Trump’s $1 trillion infrastructure dream faces the same old nightmares
A month before taking office in 2009, Barack Obama promised “a bold agenda” to create jobs rebuilding U.S. roads and bridges with “shovel-ready projects.” Almost two years later, Obama conceded what Donald Trump may yet learn: “There’s no such thing as shovel-ready projects.”
In a Feb. 28 speech to Congress, Trump said he wants legislation to support $1 trillion worth of investments rebuilding roads, bridges, tunnels, airports, and other crumbling infrastructure, putting millions of Americans to work in the process. But as Obama found out with the $787 billion federal stimulus bill, lining up environmental reviews, permits, and the other approvals required for a large-scale project can consume years—in some instances even decades. William Ibbs, a professor of construction management at the University of California at Berkeley and president of Ibbs Consulting Group, points out that it took 23 years to replace the San Francisco-Oakland Bay Bridge after it was damaged in the 1989 earthquake.
Big, transformative, economy-boosting projects don’t happen just because they’ve received funding, says Sarah Kline, a fellow with the Bipartisan Policy Center, a Washington-based research group focused on infrastructure. “Those types of projects are not sort of hanging around just waiting for money to fall from the sky,” she says. “There needs to be a longer-term outlook this time around.”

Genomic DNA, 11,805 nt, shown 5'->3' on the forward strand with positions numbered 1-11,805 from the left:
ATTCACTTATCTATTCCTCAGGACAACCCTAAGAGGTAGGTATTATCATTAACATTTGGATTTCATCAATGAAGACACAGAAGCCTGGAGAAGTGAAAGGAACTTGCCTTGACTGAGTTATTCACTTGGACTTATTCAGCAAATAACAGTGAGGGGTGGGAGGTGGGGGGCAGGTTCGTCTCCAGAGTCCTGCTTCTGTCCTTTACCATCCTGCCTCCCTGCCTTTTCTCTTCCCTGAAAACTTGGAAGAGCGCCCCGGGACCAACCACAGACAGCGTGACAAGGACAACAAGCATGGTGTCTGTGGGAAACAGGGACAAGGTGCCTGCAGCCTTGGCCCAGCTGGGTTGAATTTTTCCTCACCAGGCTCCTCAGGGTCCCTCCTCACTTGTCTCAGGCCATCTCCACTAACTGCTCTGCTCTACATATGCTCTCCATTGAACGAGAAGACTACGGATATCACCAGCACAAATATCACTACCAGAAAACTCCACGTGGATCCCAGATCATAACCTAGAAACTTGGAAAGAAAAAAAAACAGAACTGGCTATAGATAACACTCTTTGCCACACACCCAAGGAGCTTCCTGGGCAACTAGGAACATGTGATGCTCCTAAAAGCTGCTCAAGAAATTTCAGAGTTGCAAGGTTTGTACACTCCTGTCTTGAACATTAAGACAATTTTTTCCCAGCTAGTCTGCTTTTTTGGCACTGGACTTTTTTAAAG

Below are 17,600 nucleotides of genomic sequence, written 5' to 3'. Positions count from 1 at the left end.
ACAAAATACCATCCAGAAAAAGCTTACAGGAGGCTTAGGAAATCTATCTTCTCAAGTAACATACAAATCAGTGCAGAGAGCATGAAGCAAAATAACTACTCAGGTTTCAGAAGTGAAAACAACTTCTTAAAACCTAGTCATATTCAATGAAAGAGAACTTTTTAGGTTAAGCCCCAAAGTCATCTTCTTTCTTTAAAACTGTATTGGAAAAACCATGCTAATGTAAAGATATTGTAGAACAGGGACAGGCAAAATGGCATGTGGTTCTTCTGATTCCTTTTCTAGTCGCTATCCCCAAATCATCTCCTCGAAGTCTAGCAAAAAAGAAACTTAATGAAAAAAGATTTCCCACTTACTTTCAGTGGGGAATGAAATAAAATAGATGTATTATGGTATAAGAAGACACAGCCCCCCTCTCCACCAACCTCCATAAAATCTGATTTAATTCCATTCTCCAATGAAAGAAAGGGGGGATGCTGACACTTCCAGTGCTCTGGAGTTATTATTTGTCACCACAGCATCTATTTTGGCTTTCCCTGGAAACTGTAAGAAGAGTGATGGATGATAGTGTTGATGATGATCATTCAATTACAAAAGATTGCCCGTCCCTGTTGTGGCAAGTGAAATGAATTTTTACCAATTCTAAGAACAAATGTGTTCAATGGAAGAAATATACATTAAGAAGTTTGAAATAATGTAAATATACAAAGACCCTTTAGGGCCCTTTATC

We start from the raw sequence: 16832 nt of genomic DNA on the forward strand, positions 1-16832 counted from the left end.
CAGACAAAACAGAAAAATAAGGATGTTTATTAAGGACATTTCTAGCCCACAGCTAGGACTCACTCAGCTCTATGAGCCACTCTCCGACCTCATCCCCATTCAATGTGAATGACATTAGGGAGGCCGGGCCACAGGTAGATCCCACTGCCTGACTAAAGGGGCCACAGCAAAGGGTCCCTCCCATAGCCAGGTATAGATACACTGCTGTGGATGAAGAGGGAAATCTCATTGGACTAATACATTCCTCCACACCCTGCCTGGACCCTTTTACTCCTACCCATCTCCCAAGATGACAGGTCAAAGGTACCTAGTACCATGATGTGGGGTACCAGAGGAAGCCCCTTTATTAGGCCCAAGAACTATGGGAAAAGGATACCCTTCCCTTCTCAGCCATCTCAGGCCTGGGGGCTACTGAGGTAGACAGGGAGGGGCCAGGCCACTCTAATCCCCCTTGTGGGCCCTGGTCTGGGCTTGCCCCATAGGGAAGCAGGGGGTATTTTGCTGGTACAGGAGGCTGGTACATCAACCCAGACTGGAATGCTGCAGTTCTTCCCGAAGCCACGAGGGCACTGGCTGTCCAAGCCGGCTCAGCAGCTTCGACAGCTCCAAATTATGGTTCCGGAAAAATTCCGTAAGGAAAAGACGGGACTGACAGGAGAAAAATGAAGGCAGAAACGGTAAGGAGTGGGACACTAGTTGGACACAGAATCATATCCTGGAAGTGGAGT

Trump hasn’t detailed how his infrastructure plan will be funded or what types of projects it will include. Republican and Democratic leaders in Congress disagree about how much new federal spending should be included; Senate Majority Leader Mitch McConnell has said he wants to avoid “a trillion-dollar stimulus.”
The American Recovery and Reinvestment Act of 2009 budgeted $69 billion for infrastructure improvements, including $48.1 billion for transportation. A 2011 Government Accountability Office report found that while the recovery act helped fund tens of thousands of jobs, its “long-term benefits are unclear.” “I believe we missed an opportunity to do more,” Representative Steny Hoyer, the Maryland Democrat who was House majority leader at the time, said at a Feb. 7 event at the Brookings Institution in Washington on funding infrastructure Read more..